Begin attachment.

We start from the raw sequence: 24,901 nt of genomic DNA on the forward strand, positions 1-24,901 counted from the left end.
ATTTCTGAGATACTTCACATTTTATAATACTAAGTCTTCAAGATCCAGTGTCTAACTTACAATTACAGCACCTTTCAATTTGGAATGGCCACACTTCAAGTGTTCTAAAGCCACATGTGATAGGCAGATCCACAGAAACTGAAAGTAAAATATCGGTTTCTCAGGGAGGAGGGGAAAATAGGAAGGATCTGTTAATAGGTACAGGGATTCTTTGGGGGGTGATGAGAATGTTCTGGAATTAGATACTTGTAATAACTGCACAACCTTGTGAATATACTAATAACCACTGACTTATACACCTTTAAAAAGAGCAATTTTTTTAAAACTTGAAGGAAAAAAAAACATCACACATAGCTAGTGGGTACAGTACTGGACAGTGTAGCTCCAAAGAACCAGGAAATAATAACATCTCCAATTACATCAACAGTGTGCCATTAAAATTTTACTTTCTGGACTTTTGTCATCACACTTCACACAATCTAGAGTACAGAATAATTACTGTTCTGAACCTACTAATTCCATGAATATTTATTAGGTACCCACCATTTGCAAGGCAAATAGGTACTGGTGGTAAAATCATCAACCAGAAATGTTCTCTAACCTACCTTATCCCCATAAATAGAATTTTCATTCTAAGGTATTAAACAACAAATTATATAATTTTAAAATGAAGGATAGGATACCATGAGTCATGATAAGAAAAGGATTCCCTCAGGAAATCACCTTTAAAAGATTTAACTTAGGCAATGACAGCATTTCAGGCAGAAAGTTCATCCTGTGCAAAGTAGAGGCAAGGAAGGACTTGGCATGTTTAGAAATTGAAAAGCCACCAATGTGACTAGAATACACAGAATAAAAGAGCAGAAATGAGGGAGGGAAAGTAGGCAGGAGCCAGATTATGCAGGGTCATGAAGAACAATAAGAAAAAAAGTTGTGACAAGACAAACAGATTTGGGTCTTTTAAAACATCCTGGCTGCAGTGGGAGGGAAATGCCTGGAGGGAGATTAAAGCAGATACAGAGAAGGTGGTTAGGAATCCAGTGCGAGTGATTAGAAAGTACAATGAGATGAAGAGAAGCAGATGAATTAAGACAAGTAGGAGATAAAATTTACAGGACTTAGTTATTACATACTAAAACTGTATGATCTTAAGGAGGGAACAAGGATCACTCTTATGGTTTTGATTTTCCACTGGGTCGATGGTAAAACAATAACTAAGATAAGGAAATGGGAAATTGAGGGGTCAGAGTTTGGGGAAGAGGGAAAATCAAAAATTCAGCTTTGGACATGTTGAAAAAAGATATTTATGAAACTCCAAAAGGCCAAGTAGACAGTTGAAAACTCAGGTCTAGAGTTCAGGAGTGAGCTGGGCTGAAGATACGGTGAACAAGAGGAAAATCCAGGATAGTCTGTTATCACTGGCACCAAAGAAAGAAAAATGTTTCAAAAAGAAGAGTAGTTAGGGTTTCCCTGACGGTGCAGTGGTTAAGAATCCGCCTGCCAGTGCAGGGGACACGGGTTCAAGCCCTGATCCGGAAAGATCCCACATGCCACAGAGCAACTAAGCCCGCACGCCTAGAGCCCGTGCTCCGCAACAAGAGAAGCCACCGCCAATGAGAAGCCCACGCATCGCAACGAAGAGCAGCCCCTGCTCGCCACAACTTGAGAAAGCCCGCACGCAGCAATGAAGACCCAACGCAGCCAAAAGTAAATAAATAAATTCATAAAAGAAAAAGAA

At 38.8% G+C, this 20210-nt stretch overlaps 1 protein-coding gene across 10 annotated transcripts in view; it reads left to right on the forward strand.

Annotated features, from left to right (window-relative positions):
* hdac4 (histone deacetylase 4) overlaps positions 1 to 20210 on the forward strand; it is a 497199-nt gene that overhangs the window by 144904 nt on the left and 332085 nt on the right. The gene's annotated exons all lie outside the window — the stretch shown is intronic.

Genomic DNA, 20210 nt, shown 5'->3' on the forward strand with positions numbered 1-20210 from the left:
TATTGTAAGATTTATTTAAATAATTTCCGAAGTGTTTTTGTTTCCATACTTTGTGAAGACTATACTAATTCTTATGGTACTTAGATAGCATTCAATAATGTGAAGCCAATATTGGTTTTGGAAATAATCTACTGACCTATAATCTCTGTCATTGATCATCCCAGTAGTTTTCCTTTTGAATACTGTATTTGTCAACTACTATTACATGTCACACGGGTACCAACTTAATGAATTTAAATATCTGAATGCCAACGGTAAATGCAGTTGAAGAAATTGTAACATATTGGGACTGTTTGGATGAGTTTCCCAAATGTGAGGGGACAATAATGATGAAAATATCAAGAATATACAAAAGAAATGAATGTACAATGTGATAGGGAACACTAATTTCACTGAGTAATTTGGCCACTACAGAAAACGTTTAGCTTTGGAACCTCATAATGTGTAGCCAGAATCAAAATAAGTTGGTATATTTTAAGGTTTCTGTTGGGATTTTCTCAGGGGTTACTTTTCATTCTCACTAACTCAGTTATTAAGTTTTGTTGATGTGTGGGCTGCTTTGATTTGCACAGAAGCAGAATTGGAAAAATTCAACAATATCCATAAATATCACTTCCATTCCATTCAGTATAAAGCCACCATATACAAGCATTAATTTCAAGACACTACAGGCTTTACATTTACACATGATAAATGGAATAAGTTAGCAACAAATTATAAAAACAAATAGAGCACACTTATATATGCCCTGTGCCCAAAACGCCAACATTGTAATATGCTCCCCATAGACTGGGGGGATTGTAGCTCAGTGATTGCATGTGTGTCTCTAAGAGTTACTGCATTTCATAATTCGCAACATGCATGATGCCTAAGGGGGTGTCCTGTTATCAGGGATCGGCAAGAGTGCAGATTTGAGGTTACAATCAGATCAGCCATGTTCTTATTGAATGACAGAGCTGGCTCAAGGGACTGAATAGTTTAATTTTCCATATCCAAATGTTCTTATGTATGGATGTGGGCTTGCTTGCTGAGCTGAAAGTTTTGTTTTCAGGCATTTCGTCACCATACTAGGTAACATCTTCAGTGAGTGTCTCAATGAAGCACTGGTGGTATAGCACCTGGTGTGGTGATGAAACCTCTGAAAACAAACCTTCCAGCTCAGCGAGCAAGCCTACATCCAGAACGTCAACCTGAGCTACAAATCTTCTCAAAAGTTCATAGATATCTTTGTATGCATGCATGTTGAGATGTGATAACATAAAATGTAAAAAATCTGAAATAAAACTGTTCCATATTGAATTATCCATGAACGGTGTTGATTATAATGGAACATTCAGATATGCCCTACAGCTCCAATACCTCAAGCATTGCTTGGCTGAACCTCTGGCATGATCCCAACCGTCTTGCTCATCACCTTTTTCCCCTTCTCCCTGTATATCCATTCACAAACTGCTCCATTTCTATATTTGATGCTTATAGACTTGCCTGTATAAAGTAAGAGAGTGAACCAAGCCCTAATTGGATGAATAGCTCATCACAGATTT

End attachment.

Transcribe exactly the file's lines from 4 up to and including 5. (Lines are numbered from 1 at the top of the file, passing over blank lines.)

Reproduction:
Annotated features, from left to right (window-relative positions):
* hdac4 (histone deacetylase 4) overlaps positions 1 to 20210 on the forward strand; it is a 497199-nt gene that overhangs the window by 144904 nt on the left and 332085 nt on the right. The gene's annotated exons all lie outside the window — the stretch shown is intronic.